Quieting primeVibe While Seasoning

Double Bass player/primeVibe user Andy Z. (before/after recordings and spectral analysis promised) recently recommended (and we agree) that users should always loosen (or remove) strings during seasoning for the following benefits:

  1. Lower volume
  2. Less tension on the top for quicker seasoning
  3. No excess seasoning at the notes equal to the open string tuning

Sensitivity to the sound during seasoning varies per user and environment.  Our place here in Utah is large and we don’t have a problem with it.  In a smallish studio or apartment you could possibly desire to season only when the location is unoccupied.  I estimate, with guitar, the maximum loudness with solo guitar music program is less than 1/2 the volume compared to actually playing the instrument.  I plan to get SPL levels and post them soon.

Possibly one of the reasons acoustic guitarists tend to crank up the volume while seasoning is because it sounds good.  My 40 year audiophile history and recording engineer history contributed to primeVibe’s birth.

Up to low-moderate volume levels, primeVibe provides dynamic and harmonic nuance surpassing some of the best high-fidelity systems, especially when employing recordings of solo instrument matching the instrument being seasoned.  This is less likely to apply when the program material is large scale with deep bass.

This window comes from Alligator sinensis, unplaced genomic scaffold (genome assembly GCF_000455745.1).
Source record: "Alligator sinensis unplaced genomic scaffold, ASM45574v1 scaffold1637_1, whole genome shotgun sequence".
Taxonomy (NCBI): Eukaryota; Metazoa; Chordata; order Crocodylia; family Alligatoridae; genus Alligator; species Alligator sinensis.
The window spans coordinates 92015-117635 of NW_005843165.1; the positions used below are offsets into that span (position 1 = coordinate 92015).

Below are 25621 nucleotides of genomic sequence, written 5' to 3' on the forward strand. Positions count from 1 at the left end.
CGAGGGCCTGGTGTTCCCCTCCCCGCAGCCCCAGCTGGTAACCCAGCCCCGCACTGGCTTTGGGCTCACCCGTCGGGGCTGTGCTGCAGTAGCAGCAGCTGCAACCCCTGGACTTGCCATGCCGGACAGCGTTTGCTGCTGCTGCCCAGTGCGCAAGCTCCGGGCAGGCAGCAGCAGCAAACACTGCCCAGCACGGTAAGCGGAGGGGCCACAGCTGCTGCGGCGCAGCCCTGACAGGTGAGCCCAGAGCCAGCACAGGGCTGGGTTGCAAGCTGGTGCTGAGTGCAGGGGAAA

If a lower sound level is desired, well, turn down the volume .  As mentioned in the instructions, seasoning is quickest with the level just below that producing audible distortion.  So lower volume will lengthen the seasoning process for the same results, but the increased duration is impossible to accurately predict.

Plugging the sound hole with a clean towel, plastic or humidity cover (for guitar), etc., will quiet the operation.  If seasoning strength decreases it is only to the extent the top is physically damped.

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